It has been a rocky road for Williams Companies (NYSE:WMB) and its master limited partnership, Williams Partners (NYSE:WPZ), over the past couple of months. Not only are investors anxious that Williams Companies' merger with Energy Transfer Equity (NYSE:ET) might fall through, but they are worried about a growing number of risks facing Williams Partners. Needless to say, they have a lot of questions that Williams needs to address when it reports earnings later this week.
1. Are there any changes to the plan?
Williams Companies' current plan is to merge with Energy Transfer Equity in a stock and cash deal. It's a transaction that Williams' board of directors announced just last month that it was unanimously committed to completing with Energy Transfer Equity's board reportedly just as committed to closing the deal.
Despite that commitment, the market isn't so sure the deal will close at the agreed-upon price because of the significant deterioration in the energy market as well as rising risks at Williams Partners. Because of these renewed concerns, investors want to know if the deal is still on track or if it's at risk of being derailed.
2. Has the impact of commodity prices worsened?
One of the specific concerns facing Williams Partners is the fact that it does have some exposure to commodity prices. We saw that last quarter when Williams Partners' adjusted EBITDA was affected by a $68 million hit from lower NGL margins after NGL prices remained at a 10-year low. That said, the company as able to overcome that impact, in fact adjusted EBITDA rose by $204 million, or 18%, year over year due primarily to higher fee-based revenue from new assets going into service. Still, investors are concerned about the impact from lower commodity prices and want to see that it isn't worsening.
3. Is Williams Companies seeing more shut-in volumes?
In addition to the impact lower commodity prices directly have on Williams margins, those prices are also impacting volumes because producers are shutting in uneconomic production. On Williams' third-quarter conference call, it noted that it had 900 million cubic feet per day of natural gas volumes shut-in in the Northeast. Given that commodity prices have continued to weaken, investors will want to know if the company is seeing any additional production shut-ins and if these shut-ins are having an impact on cash flow.
4. Is Williams concerned about its counterparty?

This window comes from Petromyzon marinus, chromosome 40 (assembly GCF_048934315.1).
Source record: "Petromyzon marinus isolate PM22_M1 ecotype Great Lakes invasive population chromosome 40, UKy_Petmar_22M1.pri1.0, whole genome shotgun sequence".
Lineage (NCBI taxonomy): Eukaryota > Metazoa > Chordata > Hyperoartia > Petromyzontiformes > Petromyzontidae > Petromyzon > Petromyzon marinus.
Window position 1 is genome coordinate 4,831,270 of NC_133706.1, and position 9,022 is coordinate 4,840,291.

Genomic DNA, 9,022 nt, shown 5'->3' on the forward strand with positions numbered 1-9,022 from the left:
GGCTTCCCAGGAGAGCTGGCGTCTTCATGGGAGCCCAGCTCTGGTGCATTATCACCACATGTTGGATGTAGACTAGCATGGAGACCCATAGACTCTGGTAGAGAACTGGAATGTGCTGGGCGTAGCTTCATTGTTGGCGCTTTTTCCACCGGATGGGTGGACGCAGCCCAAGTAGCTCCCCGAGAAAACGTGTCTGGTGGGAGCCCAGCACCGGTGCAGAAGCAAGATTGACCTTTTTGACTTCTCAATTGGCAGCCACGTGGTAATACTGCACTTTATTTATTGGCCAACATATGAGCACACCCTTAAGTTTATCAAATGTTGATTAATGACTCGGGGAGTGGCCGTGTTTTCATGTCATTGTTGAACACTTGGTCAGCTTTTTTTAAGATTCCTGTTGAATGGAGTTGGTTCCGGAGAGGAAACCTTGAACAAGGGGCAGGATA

During the quarter, one of Williams Partners' key gathering and processing customers, Chesapeake Energy (NYSE:CHK), made headlines due to its rapidly deteriorating financial condition. There were even recent reports that Chesapeake Energy was considering filing bankruptcy, though the company has said that's not the case. Still, these concerns weighed on Williams Partners because 20% of its gathering and processing revenue comes from Chesapeake Energy, which actually prompted its rating agency to downgrade its credit rating from BBB to BBB-, which is one notch above junk. In addition to that, Williams Companies' credit rating was downgraded from BBB- to BB+, which puts it below investment grade. Because of this growing counterparty risk, Williams needs to address it directly this quarter so investors know what, if any, impact a customer default will have on its operations.
5. How are Williams Partners' asset sales going?
Because of the overall concerns with credit in the industry, Williams Partners is planning to sell in excess of $1 billion in assets in order to pay for half of its 2016 capex plan. It plans to sell those assets through the first half of the year, which is going to be tough to do given how distressed the energy market is right now. Very few companies have access to the capital needed to acquire assets, which will likely prevent a bidding war. That said, investors will still want to see the company make progress on these sales.
One thing investors should keep an eye on is whether Energy Transfer Equity's namesake ML,P Energy Transfer Partners (NYSE:ETP), emerges as the buyer for any of these assets. While it too is capital-constrained, it does have some levers to pull, such as selling its stake in another affiliated MLP to raise cash. Either way, investors will want to be assured that Williams Partners can actually sell the assets it needs to sell at reasonable prices.
This is going to be an important report for Williams Companies and Williams Partners. The market is not only very concerned that the merger to Energy Transfer Equity will fall through, but is also apprehensive about the impact that the current downturn is having on Williams' operations. Needless to say, Williams needs to address these concerns head-on and show investors how it's addressing its growing list of risks.